By Nate Macay, Nov. 15, 2022

On Sep. 30 Gov. Gavin Newsom approved Assembly Bill 288 which eliminates scholarship displacement at public and private institutions in the state, ensuring that schools do not reduce institutional grants and funds.

Previously, if a student was awarded a scholarship, their financial aid would decrease so the student would not receive more funds than the cost of attendance. The decrease caused some students to lose out on extra funds to support themselves

According to Charles Conn, associate director of Financial Aid and Scholarships, students should receive the most aid as possible, but there are times due to federal rules where a reduction is required to keep the student within the overall cost of attendance.

“It varies based on the student’s situation,” Conn said. “The formula of all aid is cost of attendance minus EFC equals a student’s need, but at the end of the day all sources of aid cannot go beyond a student’s cost of attendance.”

The new law which goes into effect for the 2023-2024 school year prevents institutions from taking away extra aid the student received.

Christina Tangalakis, president of Associate Dean of Student Financial Services for the California Association of Student Financial Aid Administrators, said students should always feel empowered to receive resources.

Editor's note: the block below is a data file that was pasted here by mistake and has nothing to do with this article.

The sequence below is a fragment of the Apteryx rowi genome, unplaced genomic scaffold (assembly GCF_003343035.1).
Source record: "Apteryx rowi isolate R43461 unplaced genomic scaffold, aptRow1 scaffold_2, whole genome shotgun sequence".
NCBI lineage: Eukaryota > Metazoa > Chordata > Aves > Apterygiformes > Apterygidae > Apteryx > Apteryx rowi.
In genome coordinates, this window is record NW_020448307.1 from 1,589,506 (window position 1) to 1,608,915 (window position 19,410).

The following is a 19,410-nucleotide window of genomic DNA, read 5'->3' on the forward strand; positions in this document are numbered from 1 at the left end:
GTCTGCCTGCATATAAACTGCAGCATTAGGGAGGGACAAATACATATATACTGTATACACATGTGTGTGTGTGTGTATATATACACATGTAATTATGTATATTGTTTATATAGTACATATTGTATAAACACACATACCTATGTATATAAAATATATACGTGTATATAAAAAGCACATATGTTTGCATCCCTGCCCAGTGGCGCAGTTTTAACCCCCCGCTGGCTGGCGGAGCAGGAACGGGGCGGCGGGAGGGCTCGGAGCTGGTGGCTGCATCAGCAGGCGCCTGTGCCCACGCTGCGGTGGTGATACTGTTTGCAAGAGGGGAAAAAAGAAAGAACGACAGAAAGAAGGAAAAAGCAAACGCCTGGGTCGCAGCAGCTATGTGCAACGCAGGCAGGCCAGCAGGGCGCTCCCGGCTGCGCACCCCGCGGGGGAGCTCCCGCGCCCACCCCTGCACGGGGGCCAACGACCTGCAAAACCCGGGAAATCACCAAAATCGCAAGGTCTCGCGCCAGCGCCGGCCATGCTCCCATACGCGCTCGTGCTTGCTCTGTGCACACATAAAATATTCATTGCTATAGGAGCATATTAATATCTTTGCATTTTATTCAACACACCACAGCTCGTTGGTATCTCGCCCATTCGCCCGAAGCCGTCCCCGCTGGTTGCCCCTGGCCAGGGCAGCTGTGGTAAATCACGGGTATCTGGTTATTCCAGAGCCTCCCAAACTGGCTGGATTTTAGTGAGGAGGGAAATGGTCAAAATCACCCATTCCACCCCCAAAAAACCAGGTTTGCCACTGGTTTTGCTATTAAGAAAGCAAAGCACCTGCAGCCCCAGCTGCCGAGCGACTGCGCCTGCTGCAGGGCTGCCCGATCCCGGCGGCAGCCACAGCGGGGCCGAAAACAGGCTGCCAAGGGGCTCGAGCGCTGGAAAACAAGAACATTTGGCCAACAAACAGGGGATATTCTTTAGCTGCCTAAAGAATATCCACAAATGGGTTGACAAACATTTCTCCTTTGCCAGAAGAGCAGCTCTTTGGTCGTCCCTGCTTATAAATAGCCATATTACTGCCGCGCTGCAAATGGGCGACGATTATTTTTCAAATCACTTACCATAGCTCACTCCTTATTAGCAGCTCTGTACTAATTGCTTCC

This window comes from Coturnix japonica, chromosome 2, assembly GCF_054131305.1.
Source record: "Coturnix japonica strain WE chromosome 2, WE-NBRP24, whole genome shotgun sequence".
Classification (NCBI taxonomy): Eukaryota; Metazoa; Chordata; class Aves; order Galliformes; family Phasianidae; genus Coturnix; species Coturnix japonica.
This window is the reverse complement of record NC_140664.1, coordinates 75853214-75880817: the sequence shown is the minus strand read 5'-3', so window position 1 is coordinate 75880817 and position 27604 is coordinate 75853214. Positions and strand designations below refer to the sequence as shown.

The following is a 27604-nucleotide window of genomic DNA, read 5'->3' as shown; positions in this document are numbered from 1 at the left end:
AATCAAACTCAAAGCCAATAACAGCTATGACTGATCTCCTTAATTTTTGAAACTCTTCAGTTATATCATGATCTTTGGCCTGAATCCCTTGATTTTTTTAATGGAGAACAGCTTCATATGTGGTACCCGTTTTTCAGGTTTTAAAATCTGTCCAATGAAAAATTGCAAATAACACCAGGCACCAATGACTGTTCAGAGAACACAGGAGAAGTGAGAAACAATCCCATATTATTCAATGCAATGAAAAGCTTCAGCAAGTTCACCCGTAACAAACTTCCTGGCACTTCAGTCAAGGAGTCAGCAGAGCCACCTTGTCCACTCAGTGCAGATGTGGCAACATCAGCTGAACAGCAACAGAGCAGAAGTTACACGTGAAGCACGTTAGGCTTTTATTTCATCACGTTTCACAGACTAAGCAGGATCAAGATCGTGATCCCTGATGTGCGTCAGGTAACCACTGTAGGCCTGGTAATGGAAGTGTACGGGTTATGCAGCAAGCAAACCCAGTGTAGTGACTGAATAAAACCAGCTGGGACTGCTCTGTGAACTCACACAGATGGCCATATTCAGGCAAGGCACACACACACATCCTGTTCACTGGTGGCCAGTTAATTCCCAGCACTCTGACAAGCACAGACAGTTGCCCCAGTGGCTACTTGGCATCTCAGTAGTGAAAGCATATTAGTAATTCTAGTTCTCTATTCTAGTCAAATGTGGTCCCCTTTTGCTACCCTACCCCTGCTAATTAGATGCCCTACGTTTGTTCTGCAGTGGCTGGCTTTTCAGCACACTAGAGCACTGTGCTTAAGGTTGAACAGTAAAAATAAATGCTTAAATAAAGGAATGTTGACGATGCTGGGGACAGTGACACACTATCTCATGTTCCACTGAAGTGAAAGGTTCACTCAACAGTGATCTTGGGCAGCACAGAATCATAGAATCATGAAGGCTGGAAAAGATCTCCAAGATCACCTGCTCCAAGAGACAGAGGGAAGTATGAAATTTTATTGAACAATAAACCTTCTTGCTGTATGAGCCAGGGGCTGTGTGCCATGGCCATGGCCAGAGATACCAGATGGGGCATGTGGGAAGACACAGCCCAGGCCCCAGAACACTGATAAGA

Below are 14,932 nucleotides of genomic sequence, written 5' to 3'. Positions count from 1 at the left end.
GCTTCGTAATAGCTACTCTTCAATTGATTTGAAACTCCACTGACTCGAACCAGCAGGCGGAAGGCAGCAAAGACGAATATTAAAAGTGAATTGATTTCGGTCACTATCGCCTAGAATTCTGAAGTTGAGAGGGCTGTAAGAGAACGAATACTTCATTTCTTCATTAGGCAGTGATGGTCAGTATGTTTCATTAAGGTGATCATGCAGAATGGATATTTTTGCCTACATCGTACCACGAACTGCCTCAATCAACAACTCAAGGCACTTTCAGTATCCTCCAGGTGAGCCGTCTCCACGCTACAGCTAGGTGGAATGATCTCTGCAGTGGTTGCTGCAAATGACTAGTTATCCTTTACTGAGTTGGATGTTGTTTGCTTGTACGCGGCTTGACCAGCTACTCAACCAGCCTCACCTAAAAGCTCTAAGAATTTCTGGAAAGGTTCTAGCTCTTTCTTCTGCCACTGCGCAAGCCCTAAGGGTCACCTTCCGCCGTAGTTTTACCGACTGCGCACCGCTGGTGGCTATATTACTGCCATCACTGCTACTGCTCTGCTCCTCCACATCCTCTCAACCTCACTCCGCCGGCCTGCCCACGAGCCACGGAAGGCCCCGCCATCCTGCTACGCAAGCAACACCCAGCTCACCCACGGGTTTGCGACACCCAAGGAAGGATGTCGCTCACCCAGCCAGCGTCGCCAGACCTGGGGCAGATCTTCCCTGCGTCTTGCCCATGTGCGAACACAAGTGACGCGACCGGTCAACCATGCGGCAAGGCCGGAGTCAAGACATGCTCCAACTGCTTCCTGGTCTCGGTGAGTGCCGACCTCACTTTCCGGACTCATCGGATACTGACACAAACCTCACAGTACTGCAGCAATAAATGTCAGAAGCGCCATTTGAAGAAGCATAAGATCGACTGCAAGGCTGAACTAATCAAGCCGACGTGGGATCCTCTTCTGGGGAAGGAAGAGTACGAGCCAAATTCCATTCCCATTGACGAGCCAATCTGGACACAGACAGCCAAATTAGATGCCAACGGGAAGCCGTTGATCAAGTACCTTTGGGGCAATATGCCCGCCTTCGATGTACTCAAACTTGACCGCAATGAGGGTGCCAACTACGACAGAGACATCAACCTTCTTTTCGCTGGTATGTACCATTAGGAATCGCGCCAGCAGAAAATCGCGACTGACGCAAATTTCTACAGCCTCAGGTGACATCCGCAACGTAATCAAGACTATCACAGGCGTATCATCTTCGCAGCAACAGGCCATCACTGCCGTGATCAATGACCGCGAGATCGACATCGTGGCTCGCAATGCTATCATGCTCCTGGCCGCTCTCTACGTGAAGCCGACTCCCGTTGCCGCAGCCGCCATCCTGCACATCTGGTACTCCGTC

“Scholarships are still a valuable resource,” said Tangalakis, adding that “this law should help stabilize and maximize funds.”

Nate Macay | The Poly Post

According to Conn, when a student receives an outside scholarship that takes them over the cost of attendance, financial aid would reduce loans first, since students prefer to receive the most amount of free aid possible.

“Our goal is always to try to have students receive as much gift or free aid as possible,” said Conn. “If they are getting another source of funding that’s considered gift aid, we want them to get that, we don’t want to take away some of the money, it doesn’t do us any good and it doesn’t do our students any good.”

Conn mentioned CPP does encourage students to apply for private scholarships and added that the bill doesn’t change anything that financial aid has been doing.

“It was really about the independent or private universities that may have been having policies where they reduced institutional money,” Conn said. “If the school said the student was eligible for institutional money, they should still get the institutional money, regardless if they were receiving private money.”

Hospitality Management student, Katie Wilson, believes that students should get the most money possible when attending college.

“It can be hard to pay for tuition,” said Wilson. “Especially as a public university, there should be more opportunities for students to get funding.”

Feature image by Nate Macay

  • Show Comments (1)

  • Mimi Harris

    CPP has a policy that they can choose which third party payment and scholarships are applied and how to allocate them. Sometimes these choices leave the students with a past due bill or owing money, even when the student have have originally had enough. For example if a student gets outside resources to pay for tuition and fees, CPP can reject those payments and apply state grants. They can also get scholarships in during a semester and decide not to allocate the entire scholarship. They may decide to only refund half of it during one semester or another semester. To me this is Scholarship Displacement. If I knew this, I would have probably chosen another school.

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